Table of Contents
Journal of Petroleum Engineering
Volume 2014 (2014), Article ID 961641, 10 pages
Research Article

Geomechanical Properties of Unconventional Shale Reservoirs

1Department of Petroleum and Geosystems Engineering, The University of Texas at Austin, Austin, TX 78712, USA
2Department of Petroleum and Natural Gas Engineering, West Virginia University, Morgantown, WV 26506, USA
3Occidental Petroleum Corporation, Bakersfield, CA 93311, USA

Received 12 July 2014; Accepted 12 October 2014; Published 3 December 2014

Academic Editor: Andrea Franzetti

Copyright © 2014 Mohammad O. Eshkalak et al. This is an open access article distributed under the Creative Commons Attribution License, which permits unrestricted use, distribution, and reproduction in any medium, provided the original work is properly cited.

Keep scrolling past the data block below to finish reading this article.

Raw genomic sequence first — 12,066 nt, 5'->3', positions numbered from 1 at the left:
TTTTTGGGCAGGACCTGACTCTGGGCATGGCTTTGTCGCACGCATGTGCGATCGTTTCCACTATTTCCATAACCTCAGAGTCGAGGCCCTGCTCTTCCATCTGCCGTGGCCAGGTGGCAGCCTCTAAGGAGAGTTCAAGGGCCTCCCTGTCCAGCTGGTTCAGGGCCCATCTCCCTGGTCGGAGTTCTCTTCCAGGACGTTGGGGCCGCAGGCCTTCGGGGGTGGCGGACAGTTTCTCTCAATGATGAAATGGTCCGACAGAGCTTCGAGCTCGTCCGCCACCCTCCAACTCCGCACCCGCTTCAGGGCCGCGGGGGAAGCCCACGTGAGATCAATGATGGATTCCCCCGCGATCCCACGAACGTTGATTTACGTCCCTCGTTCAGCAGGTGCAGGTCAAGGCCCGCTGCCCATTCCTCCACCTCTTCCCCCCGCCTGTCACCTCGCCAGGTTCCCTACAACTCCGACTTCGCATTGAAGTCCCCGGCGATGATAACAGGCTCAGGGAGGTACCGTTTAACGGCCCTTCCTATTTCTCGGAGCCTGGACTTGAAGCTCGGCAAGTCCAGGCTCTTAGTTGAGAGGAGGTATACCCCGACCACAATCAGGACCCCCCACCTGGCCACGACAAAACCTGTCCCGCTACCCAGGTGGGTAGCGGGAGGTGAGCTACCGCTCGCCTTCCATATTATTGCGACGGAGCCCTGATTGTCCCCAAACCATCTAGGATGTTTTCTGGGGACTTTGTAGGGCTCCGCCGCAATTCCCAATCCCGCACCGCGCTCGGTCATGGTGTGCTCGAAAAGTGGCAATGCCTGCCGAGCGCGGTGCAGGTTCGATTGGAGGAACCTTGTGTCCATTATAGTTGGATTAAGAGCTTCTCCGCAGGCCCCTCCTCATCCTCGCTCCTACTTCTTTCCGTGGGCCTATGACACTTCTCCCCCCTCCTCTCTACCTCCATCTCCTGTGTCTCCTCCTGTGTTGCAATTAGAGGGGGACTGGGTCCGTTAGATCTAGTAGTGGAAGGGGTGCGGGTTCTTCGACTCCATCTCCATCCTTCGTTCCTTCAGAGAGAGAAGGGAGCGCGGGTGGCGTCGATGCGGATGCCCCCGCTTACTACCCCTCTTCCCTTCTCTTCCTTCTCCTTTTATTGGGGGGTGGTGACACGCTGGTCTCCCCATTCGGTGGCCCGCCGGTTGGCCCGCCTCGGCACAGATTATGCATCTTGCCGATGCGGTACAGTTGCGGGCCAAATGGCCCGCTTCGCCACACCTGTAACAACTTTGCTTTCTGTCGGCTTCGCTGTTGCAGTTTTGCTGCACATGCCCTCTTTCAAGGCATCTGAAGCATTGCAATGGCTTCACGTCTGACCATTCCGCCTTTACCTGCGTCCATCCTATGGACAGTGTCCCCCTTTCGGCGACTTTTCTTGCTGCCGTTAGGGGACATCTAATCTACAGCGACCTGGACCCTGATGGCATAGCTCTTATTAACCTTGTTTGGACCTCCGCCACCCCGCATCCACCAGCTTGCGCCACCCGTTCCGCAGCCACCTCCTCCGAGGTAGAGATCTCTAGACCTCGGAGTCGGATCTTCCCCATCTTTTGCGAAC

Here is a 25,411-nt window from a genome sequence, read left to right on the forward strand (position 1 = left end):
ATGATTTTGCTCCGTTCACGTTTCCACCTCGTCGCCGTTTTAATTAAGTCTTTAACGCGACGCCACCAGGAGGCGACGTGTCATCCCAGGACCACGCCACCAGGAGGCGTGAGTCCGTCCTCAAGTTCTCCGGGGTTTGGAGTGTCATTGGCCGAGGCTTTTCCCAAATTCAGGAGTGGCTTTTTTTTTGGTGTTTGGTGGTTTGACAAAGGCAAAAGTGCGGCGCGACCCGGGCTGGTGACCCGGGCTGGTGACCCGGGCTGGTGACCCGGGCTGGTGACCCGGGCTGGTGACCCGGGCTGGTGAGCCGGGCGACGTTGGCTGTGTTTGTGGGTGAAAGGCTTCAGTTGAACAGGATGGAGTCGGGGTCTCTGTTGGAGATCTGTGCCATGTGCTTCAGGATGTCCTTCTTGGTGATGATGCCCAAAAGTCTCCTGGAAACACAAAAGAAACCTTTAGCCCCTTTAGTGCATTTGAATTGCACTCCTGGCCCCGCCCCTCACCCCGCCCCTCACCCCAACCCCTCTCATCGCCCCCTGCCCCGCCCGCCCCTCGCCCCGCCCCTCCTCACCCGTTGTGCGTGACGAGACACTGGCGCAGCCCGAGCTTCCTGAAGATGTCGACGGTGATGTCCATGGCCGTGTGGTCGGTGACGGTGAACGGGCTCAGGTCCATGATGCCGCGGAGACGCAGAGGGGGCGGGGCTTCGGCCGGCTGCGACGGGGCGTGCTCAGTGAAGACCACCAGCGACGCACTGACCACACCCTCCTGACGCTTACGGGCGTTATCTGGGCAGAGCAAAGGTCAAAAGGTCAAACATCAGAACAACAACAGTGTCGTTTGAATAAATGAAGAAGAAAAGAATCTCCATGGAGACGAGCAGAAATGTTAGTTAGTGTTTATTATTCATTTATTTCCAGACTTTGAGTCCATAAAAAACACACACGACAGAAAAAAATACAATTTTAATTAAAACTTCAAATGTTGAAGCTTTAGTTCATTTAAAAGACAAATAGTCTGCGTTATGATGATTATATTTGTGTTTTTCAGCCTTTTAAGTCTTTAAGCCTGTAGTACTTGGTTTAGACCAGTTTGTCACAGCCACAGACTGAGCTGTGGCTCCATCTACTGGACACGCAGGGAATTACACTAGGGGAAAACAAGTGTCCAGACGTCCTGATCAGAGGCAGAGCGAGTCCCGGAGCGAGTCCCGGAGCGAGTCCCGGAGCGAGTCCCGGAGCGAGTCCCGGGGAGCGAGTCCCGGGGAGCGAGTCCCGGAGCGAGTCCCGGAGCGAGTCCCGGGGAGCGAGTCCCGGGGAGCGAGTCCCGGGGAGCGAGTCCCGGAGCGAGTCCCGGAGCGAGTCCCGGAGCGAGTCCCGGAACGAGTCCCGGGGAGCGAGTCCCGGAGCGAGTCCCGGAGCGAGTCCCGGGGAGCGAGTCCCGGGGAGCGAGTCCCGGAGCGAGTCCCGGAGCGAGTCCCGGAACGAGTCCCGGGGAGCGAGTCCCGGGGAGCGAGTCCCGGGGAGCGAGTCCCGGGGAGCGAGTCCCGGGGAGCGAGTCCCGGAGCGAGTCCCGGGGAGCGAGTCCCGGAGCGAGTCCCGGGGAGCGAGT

Production from unconventional reservoirs has gained an increased attention among operators in North America during past years and is believed to secure the energy demand for next decades. Economic production from unconventional reservoirs is mainly attributed to realizing the complexities and key fundamentals of reservoir formation properties. Geomechanical well logs (including well logs such as total minimum horizontal stress, Poisson’s ratio, and Young, shear, and bulk modulus) are secured source to obtain these substantial shale rock properties. However, running these geomechanical well logs for the entire asset is not a common practice that is associated with the cost of obtaining these well logs. In this study, synthetic geomechanical well logs for a Marcellus shale asset located in southern Pennsylvania are generated using data-driven modeling. Full-field geomechanical distributions (map and volumes) of this asset for five geomechanical properties are also created using general geostatistical methods coupled with data-driven modeling. The results showed that synthetic geomechanical well logs and real field logs fall into each other when the input dataset has not seen the real field well logs. Geomechanical distributions of the Marcellus shale improved significantly when full-field data is incorporated in the geostatistical calculations.